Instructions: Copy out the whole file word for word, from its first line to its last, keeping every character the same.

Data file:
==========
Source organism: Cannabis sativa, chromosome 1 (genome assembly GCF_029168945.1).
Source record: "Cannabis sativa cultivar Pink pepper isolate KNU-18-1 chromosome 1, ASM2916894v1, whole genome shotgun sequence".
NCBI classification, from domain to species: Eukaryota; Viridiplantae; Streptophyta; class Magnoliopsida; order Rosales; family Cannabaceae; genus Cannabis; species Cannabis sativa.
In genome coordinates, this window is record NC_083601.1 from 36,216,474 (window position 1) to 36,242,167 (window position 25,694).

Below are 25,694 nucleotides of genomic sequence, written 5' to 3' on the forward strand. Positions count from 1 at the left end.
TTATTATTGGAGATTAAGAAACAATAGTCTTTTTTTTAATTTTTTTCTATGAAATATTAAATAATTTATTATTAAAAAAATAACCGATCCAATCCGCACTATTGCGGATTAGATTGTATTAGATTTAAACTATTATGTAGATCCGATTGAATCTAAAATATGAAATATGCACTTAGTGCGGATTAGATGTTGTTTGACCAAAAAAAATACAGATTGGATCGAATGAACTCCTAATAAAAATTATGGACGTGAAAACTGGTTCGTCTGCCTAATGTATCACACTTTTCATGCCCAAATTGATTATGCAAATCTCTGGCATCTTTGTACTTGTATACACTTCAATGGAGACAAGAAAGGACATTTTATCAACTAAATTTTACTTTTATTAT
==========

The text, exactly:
Source organism: Cannabis sativa, chromosome 1 (genome assembly GCF_029168945.1).
Source record: "Cannabis sativa cultivar Pink pepper isolate KNU-18-1 chromosome 1, ASM2916894v1, whole genome shotgun sequence".
NCBI classification, from domain to species: Eukaryota; Viridiplantae; Streptophyta; class Magnoliopsida; order Rosales; family Cannabaceae; genus Cannabis; species Cannabis sativa.
In genome coordinates, this window is record NC_083601.1 from 36,216,474 (window position 1) to 36,242,167 (window position 25,694).

Below are 25,694 nucleotides of genomic sequence, written 5' to 3' on the forward strand. Positions count from 1 at the left end.
TTATTATTGGAGATTAAGAAACAATAGTCTTTTTTTTAATTTTTTTCTATGAAATATTAAATAATTTATTATTAAAAAAATAACCGATCCAATCCGCACTATTGCGGATTAGATTGTATTAGATTTAAACTATTATGTAGATCCGATTGAATCTAAAATATGAAATATGCACTTAGTGCGGATTAGATGTTGTTTGACCAAAAAAAATACAGATTGGATCGAATGAACTCCTAATAAAAATTATGGACGTGAAAACTGGTTCGTCTGCCTAATGTATCACACTTTTCATGCCCAAATTGATTATGCAAATCTCTGGCATCTTTGTACTTGTATACACTTCAATGGAGACAAGAAAGGACATTTTATCAACTAAATTTTACTTTTATTAT